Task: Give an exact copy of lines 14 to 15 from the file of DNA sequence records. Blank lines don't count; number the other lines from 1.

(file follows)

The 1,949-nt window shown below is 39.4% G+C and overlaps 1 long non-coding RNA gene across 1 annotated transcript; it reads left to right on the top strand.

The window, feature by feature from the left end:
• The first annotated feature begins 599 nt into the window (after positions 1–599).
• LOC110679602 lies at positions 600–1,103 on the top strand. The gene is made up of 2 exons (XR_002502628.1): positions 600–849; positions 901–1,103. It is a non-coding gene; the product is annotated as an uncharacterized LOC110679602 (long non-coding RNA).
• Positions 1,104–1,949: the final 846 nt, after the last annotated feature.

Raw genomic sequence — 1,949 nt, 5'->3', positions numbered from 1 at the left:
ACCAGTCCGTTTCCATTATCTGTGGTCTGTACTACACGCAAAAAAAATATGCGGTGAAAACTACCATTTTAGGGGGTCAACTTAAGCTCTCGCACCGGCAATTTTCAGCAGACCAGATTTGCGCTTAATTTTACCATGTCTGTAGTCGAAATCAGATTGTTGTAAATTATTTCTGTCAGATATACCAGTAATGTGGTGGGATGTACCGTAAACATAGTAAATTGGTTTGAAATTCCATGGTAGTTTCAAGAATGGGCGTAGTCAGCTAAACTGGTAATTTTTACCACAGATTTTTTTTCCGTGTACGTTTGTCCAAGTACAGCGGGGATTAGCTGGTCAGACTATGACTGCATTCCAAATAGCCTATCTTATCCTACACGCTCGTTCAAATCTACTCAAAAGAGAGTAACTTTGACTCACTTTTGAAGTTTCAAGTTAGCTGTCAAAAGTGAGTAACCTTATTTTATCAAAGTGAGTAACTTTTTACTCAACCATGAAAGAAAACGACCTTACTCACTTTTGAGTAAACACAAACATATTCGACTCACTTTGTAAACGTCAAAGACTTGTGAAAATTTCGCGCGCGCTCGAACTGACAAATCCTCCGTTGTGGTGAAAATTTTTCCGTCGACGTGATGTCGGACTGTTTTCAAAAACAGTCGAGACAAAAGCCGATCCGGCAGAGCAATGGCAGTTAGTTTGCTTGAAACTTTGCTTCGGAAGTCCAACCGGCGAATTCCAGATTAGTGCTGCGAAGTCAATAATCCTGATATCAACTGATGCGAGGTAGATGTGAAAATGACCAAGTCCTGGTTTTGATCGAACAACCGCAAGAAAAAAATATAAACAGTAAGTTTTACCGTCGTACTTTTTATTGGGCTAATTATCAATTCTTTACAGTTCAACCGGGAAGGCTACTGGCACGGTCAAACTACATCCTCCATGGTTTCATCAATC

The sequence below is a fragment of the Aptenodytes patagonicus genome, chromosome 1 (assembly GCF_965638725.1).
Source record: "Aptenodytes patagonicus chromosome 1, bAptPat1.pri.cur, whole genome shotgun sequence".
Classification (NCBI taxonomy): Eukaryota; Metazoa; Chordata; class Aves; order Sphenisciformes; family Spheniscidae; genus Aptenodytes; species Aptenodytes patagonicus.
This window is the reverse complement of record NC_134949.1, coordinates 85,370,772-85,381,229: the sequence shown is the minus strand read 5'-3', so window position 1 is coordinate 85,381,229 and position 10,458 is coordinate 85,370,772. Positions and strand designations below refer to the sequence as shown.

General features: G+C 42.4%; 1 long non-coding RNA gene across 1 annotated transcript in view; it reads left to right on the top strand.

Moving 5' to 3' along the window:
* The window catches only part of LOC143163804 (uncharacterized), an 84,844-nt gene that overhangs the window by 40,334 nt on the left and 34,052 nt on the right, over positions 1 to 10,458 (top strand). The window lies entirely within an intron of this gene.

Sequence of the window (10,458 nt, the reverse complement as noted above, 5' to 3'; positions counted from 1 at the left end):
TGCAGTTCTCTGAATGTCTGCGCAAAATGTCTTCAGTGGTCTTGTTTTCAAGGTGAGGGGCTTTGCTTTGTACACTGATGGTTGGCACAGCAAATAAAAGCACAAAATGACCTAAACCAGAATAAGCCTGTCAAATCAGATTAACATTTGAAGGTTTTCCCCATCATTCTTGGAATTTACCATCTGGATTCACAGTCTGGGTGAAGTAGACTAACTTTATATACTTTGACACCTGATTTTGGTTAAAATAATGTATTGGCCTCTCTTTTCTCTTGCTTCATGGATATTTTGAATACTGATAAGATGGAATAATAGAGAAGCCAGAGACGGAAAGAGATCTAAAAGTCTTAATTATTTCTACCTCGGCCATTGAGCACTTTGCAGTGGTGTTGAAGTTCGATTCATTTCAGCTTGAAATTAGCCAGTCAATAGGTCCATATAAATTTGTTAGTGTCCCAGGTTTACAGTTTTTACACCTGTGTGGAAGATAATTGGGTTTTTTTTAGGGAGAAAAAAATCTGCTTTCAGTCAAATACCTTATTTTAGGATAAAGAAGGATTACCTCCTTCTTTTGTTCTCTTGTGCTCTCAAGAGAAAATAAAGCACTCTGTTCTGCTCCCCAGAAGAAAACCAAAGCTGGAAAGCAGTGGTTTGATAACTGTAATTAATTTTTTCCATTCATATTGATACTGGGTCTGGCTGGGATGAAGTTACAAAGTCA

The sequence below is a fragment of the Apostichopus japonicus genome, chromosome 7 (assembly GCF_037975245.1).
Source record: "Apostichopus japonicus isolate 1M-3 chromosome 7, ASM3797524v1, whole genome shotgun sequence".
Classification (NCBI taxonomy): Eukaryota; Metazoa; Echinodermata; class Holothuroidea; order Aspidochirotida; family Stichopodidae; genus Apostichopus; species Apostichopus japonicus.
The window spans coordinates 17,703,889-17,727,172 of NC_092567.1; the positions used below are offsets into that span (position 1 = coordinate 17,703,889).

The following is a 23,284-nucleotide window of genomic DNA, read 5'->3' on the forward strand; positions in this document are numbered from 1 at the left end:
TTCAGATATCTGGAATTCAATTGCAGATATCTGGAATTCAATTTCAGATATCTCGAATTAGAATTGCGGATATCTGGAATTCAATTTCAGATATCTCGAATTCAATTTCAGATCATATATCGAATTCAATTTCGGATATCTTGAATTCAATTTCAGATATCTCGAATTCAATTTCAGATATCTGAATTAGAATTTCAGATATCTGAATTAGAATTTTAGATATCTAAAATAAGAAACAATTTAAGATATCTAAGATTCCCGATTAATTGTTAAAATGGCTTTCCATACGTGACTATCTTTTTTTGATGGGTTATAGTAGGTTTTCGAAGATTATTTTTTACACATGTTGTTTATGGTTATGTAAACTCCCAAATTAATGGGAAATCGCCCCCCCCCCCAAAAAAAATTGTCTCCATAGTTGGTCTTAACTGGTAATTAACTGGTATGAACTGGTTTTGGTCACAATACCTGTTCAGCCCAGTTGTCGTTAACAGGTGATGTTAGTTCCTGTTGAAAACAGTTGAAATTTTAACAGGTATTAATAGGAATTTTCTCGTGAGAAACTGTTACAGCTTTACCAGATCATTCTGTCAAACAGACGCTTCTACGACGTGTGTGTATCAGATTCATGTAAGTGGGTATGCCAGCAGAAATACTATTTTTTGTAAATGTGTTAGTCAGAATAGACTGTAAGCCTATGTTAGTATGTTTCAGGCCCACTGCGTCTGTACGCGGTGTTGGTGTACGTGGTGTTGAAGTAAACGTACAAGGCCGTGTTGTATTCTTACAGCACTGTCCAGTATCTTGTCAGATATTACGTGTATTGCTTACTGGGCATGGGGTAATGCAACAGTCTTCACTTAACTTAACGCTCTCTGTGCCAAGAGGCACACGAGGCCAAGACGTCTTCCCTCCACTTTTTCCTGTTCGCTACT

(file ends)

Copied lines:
* The window catches only part of LOC143163804 (uncharacterized), an 84,844-nt gene that overhangs the window by 40,334 nt on the left and 34,052 nt on the right, over positions 1 to 10,458 (top strand). The window lies entirely within an intron of this gene.

Sequence of the window (10,458 nt, the reverse complement as noted above, 5' to 3'; positions counted from 1 at the left end):